Many homeowners don’t think about their water pipes freezing until it’s too late. Because water expands when it freezes, a frozen pipe can not only mean no water in your house, but it can quickly become a burst pipe, costing you time and money to repair.
Pipes that are more exposed to freezing outdoor temperatures include: Unheated areas of your home, such as the basement, crawl space, attic or garage, a kitchen or laundry room sink that sits against an outside wall, outdoor water spigots and sprinklers or water lines to a swimming pool. Pipes that are in, or receive drafts from, improperly insulated walls spaces are also susceptible to freezing.
Before freezing temperatures set in, drain all pipes in affected areas that you won’t be using. Store hoses indoors, drain the outside spigot and leave it open. Close off valves on inside lines that lead to the spigot outside.
Add insulation to your basement or crawl space, if there is none. Buy a solid foam pipe sleeve or heat tape to wrap around pipes exposed to cold. Even multiple layers of newspaper can serve temporarily, in a pinch.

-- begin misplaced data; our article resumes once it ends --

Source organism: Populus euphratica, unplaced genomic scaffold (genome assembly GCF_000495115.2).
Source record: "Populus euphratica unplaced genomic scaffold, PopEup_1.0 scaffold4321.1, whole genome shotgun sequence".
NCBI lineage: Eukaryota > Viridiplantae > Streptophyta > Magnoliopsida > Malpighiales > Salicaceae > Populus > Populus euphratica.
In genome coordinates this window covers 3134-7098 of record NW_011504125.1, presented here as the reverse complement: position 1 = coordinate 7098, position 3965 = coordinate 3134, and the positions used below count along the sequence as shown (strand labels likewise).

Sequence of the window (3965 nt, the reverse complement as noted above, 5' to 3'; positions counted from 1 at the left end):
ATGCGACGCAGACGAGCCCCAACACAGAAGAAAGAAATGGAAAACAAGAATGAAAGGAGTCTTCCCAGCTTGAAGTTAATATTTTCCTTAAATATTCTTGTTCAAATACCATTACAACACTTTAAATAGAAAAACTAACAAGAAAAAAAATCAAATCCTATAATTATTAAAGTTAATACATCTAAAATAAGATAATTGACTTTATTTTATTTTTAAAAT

Open cabinet doors that hide exterior wall water pipes so the heat in your home will prevent freezing, and when the forecast calls for sub-freezing temperatures, open faucets near outside walls to a slow trickle. Keep indoor temperatures constant, even at night, and if you plan to be gone for more than a day do not set your furnace below 55 degrees.
If a pipe does freeze, keep the faucet open and wrap it with an electric heating pad or heat with a hair dryer or space heater. Avoid dangerous heating sources that use an open flame, or using space heaters without directly supervising them in use. You could also wrap the pipe in towels soaked in hot water. If none of these methods work, or if you can’t find the source of the frozen section, call a trusted plumber.